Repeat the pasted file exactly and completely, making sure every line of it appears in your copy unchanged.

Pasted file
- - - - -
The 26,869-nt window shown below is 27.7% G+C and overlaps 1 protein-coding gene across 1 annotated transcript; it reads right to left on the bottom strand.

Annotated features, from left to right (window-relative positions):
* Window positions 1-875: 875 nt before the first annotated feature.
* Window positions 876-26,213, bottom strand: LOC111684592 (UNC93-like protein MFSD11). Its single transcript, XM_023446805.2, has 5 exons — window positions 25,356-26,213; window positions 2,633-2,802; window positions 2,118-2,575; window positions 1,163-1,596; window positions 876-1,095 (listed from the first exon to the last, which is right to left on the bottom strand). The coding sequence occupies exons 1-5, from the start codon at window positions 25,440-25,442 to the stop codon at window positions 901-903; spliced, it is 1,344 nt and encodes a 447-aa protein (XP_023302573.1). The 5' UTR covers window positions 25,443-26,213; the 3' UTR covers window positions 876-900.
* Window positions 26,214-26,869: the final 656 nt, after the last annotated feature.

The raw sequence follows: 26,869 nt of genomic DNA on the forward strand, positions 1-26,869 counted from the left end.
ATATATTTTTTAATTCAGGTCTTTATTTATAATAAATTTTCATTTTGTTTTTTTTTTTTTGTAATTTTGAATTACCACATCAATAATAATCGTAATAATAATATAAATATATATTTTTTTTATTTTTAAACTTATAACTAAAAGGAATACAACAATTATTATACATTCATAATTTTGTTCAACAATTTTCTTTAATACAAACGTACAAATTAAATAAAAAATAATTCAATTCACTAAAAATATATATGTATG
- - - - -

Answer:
The 26,869-nt window shown below is 27.7% G+C and overlaps 1 protein-coding gene across 1 annotated transcript; it reads right to left on the bottom strand.

Annotated features, from left to right (window-relative positions):
* Window positions 1-875: 875 nt before the first annotated feature.
* Window positions 876-26,213, bottom strand: LOC111684592 (UNC93-like protein MFSD11). Its single transcript, XM_023446805.2, has 5 exons — window positions 25,356-26,213; window positions 2,633-2,802; window positions 2,118-2,575; window positions 1,163-1,596; window positions 876-1,095 (listed from the first exon to the last, which is right to left on the bottom strand). The coding sequence occupies exons 1-5, from the start codon at window positions 25,440-25,442 to the stop codon at window positions 901-903; spliced, it is 1,344 nt and encodes a 447-aa protein (XP_023302573.1). The 5' UTR covers window positions 25,443-26,213; the 3' UTR covers window positions 876-900.
* Window positions 26,214-26,869: the final 656 nt, after the last annotated feature.

The raw sequence follows: 26,869 nt of genomic DNA on the forward strand, positions 1-26,869 counted from the left end.
ATATATTTTTTAATTCAGGTCTTTATTTATAATAAATTTTCATTTTGTTTTTTTTTTTTTGTAATTTTGAATTACCACATCAATAATAATCGTAATAATAATATAAATATATATTTTTTTTATTTTTAAACTTATAACTAAAAGGAATACAACAATTATTATACATTCATAATTTTGTTCAACAATTTTCTTTAATACAAACGTACAAATTAAATAAAAAATAATTCAATTCACTAAAAATATATATGTATG